When we attempt to budget without compromise, bad things tend to follow. We buy a car we can’t afford and we default, resulting in it being taken away from us. Or we don’t pay that credit card off fast enough and attempt to buy food and when we have no credit left we end up not able to feed our families. Compromise is ultimately the curb that hones in responsible purchasing decisions. That curb is based off of consequences, which are critical. They are the thing that gives us pause when we don’t want to compromise.

Curbs are good, they keep cars on the road. Curbs provide the external boundaries for our path forward. This is the function of compromise, and our budget is really just that road we’re cruising down from month to month.

Want to hear more budgeting banter? Check out Episode 25 of Life with a Twist of Lemon.

React, Relay & Mutations

by Stan Lemon

A working example of what I’m going to describe here can be found at https://github.com/stanlemon/example-relay-app.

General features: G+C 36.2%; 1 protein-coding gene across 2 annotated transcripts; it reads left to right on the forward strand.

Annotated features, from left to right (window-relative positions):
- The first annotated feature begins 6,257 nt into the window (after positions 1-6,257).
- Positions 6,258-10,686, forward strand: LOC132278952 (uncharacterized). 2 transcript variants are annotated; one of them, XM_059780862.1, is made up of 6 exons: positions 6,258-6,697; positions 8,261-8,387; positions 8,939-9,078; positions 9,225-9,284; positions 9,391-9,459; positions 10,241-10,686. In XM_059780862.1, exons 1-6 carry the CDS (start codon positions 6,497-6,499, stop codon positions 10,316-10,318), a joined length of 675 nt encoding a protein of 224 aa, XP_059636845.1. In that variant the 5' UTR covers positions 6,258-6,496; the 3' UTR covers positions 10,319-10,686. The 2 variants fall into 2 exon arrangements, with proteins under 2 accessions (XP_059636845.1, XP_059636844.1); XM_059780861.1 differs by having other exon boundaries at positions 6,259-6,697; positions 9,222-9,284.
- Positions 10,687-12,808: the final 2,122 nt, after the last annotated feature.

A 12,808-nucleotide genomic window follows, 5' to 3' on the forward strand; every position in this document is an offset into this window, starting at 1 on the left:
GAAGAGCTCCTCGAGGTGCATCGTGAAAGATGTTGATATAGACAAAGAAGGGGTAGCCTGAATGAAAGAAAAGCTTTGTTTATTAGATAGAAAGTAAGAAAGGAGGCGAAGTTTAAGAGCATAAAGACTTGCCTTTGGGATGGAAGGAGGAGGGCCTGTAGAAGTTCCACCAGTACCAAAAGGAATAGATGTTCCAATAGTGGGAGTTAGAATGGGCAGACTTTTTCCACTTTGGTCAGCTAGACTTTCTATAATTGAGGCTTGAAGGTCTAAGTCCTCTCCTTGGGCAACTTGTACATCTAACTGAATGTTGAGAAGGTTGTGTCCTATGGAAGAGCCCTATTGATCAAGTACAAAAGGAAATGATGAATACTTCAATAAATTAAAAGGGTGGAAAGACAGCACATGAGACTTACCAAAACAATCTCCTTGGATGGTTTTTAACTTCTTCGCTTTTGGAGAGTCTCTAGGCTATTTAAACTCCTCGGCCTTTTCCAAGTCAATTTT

For awhile GraphQL has looked interesting to me, like something I wanted to learn. I love the concept of strongly typing expressive queries that can be batched into a single request. That’s GraphQL, a technology that really seems to shine in UI work for single page apps (SPAs).

Relay is Facebook’s GraphQL framework for React, it’s really where GraphQL got its traction from. I love React and spend a good portion of my hobby time building stuff with it, so GraphQL was a natural progression for me. The problem is that documentation and examples on how to use Relay are all over the place and it’s even harder to get into if don’t already have a working GraphQL server. Some might point out that Apollo is a much easier place to start with React & GraphQL and that definitely seems true, but I specifically wanted to familiarize myself with Relay.